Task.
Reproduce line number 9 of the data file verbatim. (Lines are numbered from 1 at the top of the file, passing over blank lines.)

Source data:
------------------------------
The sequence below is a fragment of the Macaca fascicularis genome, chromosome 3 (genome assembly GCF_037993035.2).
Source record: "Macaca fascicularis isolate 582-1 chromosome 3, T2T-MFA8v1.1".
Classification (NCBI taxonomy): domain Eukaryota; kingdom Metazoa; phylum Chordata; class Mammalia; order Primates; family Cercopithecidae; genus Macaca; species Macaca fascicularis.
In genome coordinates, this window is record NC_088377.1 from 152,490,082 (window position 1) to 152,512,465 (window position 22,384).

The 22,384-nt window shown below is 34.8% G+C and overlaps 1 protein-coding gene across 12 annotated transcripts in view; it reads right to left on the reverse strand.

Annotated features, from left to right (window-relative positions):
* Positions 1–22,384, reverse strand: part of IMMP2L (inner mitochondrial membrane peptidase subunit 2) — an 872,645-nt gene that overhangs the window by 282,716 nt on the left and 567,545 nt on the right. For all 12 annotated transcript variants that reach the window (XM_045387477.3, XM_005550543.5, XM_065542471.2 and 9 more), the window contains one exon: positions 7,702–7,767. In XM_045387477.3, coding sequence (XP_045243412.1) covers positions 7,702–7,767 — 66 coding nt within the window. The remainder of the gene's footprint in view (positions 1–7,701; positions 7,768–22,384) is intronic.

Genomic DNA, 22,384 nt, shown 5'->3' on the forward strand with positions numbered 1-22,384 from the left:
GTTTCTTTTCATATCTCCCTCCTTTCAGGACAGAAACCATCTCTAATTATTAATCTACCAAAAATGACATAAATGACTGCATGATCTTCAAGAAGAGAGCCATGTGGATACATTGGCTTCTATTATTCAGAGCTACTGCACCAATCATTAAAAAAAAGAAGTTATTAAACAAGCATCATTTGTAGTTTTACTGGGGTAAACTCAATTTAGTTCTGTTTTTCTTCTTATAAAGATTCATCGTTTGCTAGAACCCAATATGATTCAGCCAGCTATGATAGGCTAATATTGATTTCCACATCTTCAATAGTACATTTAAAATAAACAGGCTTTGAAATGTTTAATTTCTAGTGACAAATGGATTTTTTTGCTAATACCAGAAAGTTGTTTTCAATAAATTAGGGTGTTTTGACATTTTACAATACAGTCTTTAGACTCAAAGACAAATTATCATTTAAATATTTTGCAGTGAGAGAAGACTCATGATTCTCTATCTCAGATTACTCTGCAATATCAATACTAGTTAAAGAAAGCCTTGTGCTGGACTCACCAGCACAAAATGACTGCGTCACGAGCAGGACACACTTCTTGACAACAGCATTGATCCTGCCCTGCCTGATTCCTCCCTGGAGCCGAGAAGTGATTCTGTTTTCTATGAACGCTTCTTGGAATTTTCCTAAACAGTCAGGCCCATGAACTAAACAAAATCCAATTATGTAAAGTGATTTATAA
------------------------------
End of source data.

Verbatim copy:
GTTTCTTTTCATATCTCCCTCCTTTCAGGACAGAAACCATCTCTAATTATTAATCTACCAAAAATGACATAAATGACTGCATGATCTTCAAGAAGAGAGCCATGTGGATACATTGGCTTCTATTATTCAGAGCTACTGCACCAATCATTAAAAAAAAGAAGTTATTAAACAAGCATCATTTGTAGTTTTACTGGGGTAAACTCAATTTAGTTCTGTTTTTCTTCTTATAAAGATTCATCGTTTGCTAGAACCCAATATGATTCAGCCAGCTATGATAGGCTAATATTGATTTCCACATCTTCAATAGTACATTTAAAATAAACAGGCTTTGAAATGTTTAATTTCTAGTGACAAATGGATTTTTTTGCTAATACCAGAAAGTTGTTTTCAATAAATTAGGGTGTTTTGACATTTTACAATACAGTCTTTAGACTCAAAGACAAATTATCATTTAAATATTTTGCAGTGAGAGAAGACTCATGATTCTCTATCTCAGATTACTCTGCAATATCAATACTAGTTAAAGAAAGCCTTGTGCTGGACTCACCAGCACAAAATGACTGCGTCACGAGCAGGACACACTTCTTGACAACAGCATTGATCCTGCCCTGCCTGATTCCTCCCTGGAGCCGAGAAGTGATTCTGTTTTCTATGAACGCTTCTTGGAATTTTCCTAAACAGTCAGGCCCATGAACTAAACAAAATCCAATTATGTAAAGTGATTTATAA